The newest addition to PSArmoury is a small utility script called ConvertTo-Powershell. It allows to “convert” a C# console application into a powershell script or in other words it creates a .ps1 file from a .exe file. This can be useful for bypassing AWL or AV software and if you are a similar PS-lunatic like myself, it’s also just fun :-)

From exe to ps1

If you read one of my previous posts, you might already know that I prefer to do stuff in Powershell. One of my pet projects is the PowerShellArmoury, which allows you to store other PowerShell code in a single, encrypted .ps1-file called a “loader”. The loader, when invoked, tries to bypass the Windows Anti-Malware-Scan-Interface (AMSI) and then decrypts and loads the original Powershell code in the current session.

That works pretty well for Powershell but since pure .NET is the popular kid in town right now, more and more fancy tools are written in C# and no longer in PS. Therefore, I was looking for a way to integrate things like Ghostpack into my existing armoury and found the solution pretty much at the end of the Rubeus wiki.

$RubeusAssembly = [System.Reflection.Assembly]::Load([Convert]::FromBase64String("aa..."))

The command above uses the System.Reflection namespace to load a compiled C# console application into your active Powershell session. You can then execute the methods within directly from Powershell. Pretty cool I’d say but how does it work?

A quick peak into reflection

First of all: I am not a software developer and I never learned software engineering. So if you find any conceptual mistakes or other nonsense in this post, please let me know so I can learn :) That said, let’s take a quick look at the concept of “reflection” in the .NET framework.

Reflection allows you to programmatically obtain information about .NET assemblies (.exe and .dll files written in .NET). In other words: you can write a .NET application that dynamically interacts with other, already compiled, .NET applications on your system. But the classes in the Reflection.Assembly namespace not only allow to query classes, methods and attributes from assemblies but also to instantiate new objects from these classes (=run them).

To get started, you need the [System.Reflection.Assembly]::Load-class. If you have a look at the docs, you’ll see that we can load an assembly by handing a base64 encoded blob of the assembly to the Load-function.


That’s espescially useful since converting stuff into base64 means we can embed it into a PS script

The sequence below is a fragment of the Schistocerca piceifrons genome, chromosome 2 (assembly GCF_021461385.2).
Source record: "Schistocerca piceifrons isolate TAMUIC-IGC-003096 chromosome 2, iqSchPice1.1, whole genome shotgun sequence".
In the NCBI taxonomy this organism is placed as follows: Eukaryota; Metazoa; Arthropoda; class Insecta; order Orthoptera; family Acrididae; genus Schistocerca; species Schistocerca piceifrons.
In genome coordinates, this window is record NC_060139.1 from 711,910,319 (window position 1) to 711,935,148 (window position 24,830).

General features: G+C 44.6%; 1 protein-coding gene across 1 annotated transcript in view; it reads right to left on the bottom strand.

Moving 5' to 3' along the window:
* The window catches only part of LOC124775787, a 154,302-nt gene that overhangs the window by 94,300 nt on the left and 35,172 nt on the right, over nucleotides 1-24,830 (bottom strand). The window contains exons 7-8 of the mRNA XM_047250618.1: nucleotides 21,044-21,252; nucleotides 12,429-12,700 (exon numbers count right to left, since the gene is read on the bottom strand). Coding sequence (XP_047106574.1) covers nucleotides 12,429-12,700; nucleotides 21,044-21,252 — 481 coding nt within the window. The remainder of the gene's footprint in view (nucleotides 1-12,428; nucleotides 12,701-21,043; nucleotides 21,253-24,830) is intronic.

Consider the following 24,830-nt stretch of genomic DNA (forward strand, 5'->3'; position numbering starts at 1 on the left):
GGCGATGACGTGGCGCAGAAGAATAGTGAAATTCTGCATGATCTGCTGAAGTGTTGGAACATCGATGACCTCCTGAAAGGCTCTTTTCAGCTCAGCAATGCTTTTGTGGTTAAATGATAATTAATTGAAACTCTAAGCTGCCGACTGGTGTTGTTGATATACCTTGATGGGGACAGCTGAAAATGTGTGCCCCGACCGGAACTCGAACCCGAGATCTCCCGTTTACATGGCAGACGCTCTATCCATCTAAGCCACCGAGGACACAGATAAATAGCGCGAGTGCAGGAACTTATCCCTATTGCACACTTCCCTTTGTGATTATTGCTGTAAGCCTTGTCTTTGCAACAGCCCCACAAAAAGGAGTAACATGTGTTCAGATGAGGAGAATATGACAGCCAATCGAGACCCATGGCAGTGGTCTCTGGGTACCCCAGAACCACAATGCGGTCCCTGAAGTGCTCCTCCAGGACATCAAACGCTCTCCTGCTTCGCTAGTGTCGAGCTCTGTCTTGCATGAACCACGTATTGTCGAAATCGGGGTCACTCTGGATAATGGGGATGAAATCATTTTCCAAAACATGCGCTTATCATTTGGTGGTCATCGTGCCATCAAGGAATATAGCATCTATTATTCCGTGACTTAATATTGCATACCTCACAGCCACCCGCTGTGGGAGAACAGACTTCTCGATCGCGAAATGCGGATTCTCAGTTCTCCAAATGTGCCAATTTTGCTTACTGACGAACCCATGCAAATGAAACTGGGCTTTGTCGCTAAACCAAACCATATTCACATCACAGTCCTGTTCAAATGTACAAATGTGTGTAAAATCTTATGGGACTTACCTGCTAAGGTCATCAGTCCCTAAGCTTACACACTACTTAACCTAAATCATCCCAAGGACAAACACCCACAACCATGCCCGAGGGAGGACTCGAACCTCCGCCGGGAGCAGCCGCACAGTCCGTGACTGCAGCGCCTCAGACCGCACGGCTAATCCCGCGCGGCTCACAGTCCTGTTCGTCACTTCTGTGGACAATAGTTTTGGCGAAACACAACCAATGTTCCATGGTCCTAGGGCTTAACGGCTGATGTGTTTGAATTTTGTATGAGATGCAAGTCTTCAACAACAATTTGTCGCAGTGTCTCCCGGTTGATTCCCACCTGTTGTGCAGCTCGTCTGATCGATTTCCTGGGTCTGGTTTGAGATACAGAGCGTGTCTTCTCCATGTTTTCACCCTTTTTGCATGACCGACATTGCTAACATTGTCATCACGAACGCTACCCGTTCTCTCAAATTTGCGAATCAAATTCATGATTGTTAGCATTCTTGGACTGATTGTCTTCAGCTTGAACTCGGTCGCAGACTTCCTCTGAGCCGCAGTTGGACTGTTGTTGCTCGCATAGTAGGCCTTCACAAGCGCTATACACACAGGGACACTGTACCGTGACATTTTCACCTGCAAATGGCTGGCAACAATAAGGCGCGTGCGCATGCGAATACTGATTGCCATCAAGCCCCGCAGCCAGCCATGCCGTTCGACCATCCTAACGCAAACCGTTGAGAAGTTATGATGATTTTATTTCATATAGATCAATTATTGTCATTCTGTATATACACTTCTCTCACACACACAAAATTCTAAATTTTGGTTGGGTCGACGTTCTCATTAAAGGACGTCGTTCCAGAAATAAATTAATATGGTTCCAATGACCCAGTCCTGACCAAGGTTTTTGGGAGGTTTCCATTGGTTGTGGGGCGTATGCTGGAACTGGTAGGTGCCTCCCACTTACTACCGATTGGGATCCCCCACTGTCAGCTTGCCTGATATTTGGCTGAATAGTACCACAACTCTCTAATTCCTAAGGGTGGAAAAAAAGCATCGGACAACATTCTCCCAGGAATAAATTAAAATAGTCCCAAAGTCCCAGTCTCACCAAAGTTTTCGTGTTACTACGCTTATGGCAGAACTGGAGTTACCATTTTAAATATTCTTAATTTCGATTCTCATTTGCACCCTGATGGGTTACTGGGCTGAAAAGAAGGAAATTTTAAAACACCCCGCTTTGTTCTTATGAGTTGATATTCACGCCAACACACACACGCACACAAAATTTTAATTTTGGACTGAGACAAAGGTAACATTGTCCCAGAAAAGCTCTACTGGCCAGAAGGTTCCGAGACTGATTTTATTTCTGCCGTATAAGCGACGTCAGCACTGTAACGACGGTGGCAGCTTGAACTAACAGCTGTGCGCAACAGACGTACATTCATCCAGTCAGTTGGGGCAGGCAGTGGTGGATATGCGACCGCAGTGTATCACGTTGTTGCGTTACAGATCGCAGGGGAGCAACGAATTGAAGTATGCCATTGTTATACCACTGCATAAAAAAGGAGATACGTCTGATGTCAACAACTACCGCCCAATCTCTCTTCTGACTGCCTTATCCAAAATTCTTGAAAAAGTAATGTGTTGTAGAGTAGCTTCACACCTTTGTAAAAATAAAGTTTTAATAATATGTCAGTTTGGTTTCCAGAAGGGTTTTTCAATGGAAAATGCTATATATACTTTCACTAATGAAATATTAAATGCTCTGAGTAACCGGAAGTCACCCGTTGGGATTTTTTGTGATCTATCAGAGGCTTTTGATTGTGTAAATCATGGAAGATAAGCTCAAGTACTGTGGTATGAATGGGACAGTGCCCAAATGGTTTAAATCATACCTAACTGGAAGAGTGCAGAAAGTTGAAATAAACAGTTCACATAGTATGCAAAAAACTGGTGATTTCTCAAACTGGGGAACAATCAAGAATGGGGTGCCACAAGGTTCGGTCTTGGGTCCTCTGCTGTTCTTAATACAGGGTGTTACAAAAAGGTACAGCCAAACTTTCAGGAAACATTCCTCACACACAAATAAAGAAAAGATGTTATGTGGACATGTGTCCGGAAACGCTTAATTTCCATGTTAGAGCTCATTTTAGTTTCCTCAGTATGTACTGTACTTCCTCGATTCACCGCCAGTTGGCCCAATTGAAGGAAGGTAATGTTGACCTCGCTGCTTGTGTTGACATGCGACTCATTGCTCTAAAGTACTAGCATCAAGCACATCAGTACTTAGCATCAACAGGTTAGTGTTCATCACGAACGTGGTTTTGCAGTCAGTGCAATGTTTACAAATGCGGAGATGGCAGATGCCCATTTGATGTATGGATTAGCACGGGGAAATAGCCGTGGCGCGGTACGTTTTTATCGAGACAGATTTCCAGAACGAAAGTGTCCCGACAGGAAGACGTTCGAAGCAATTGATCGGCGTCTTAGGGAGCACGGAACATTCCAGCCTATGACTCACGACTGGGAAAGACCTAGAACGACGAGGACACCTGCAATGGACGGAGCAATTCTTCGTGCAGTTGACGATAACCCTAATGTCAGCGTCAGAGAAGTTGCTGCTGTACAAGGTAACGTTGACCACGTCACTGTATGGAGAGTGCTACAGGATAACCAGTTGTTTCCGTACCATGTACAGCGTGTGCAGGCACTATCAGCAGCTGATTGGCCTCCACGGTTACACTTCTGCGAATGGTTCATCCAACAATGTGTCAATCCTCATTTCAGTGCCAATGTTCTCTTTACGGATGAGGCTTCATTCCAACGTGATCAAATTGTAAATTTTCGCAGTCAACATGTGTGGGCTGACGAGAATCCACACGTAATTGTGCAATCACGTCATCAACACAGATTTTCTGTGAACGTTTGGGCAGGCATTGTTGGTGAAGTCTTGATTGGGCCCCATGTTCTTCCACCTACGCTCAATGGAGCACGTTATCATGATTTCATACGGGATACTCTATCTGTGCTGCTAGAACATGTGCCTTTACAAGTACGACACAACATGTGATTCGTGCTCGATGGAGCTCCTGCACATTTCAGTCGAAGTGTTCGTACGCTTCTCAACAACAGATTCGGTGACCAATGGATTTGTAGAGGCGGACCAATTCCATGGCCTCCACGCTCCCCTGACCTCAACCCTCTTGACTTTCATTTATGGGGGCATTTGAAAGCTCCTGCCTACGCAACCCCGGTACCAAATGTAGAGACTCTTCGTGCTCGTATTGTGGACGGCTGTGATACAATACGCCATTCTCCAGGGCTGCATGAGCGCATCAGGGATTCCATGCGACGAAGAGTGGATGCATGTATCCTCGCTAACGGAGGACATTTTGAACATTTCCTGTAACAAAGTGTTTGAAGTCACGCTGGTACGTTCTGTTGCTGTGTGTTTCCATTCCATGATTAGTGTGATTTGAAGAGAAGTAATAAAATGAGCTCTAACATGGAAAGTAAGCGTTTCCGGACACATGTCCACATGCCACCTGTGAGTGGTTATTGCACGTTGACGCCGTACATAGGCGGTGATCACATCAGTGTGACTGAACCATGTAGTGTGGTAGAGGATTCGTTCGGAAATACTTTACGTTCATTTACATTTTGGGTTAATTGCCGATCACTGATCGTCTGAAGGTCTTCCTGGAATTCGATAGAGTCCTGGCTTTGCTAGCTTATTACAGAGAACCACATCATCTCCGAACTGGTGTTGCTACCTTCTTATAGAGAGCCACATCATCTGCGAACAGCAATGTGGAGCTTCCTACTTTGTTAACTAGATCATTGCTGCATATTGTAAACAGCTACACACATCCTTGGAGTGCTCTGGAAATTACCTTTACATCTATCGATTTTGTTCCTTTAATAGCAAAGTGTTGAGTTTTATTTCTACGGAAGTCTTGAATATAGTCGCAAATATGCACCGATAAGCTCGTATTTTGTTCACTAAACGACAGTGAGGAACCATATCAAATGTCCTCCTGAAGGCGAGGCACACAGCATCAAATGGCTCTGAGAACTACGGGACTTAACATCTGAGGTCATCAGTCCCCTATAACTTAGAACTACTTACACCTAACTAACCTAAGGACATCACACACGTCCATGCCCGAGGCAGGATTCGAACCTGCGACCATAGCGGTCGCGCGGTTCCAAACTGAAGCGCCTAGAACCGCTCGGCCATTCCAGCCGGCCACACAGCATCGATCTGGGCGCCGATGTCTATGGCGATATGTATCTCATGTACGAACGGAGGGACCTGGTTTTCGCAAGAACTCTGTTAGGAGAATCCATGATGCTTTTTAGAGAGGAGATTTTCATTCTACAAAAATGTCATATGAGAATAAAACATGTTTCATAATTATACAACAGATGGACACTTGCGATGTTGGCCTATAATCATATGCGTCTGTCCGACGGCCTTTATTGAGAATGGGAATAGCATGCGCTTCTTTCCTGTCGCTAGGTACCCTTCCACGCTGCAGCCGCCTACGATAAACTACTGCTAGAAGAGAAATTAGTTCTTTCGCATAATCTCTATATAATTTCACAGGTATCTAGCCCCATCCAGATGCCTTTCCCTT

$file = [Convert]::ToBase64String([IO.File]::ReadAllBytes(".\Rubeus.exe"))

Next, we create an object of type assembly

$Assembly = [System.Reflection.Assembly]::Load([Convert]::FromBase64String($file))

Now we are able to enumerate the available types. The screenshot below is an excerpt of Rubeus.



Also of interest to our specific usecase is the entrypoint.

$Assembly.EntryPoint | select Name,ReflectedType,Module


The image above tells us that the operating system would start execution of Rubeus.exe in the function Main of the namespace/class Rubeus.Program. If we want to run Rubeus manually, that’s the information we need.


With the knowledge about the entrypoint, we’ve got all we need to automatically create a .ps1 wrapper for a given .NET assembly.

Step 1 - Load the assembly and get the entrypoint

function Get-EntryPoint
    Param (
    [Parameter(Mandatory = $true)]
    [ValidateScript({Test-Path $_})]

    $item = Get-Item -Path $Path
    $file = [Convert]::ToBase64String([IO.File]::ReadAllBytes($item.FullName))
    $Assembly = [System.Reflection.Assembly]::Load([Convert]::FromBase64String($file))

Step 2 - Build the command that will execute the entrypoint in the wrapper script

$ep = Get-EntryPoint -Path C:\path\yourfile.exe
$ldrcommand = "[" + $ep.reflectedtype.namespace + "." + $ + "]::" + $ + '($Command.Split(" "))'

Note that we’ll also pass commandline parameters to $ through the use of the $Command parameter. The later will be available in the wrapper script.

Step 3 - combine

Finally, we’ll put these two things together in addition to some standard PSArmoury routines for encryption/decryption and AV bypass as needed. The result will be a .ps1 file, which contains the base64-encoded (and encrypted) assembly as well as the information on how to invoke it directly from PowerShell as described above. Have a look at the last two lines in the screenshot below.


And that’s it. Feel free to try and let me know what I missed (pretty sure I missed something ;-) ). Here’s an example for how to use it.


One last note: if you get an error message like the one below when running ConvertTo-Powershell, then that’s probably AMSI complaining about the file you want to convert. In my example, thats Rubeus.exe.


So don’t forget to disable or bypass AMSI on the machine you use to convert. The AMSI bypass that comes with ConvertTo-Powershell is only executed in the .ps1 files you create but not in the builder function. You can find a standalone version of that one over here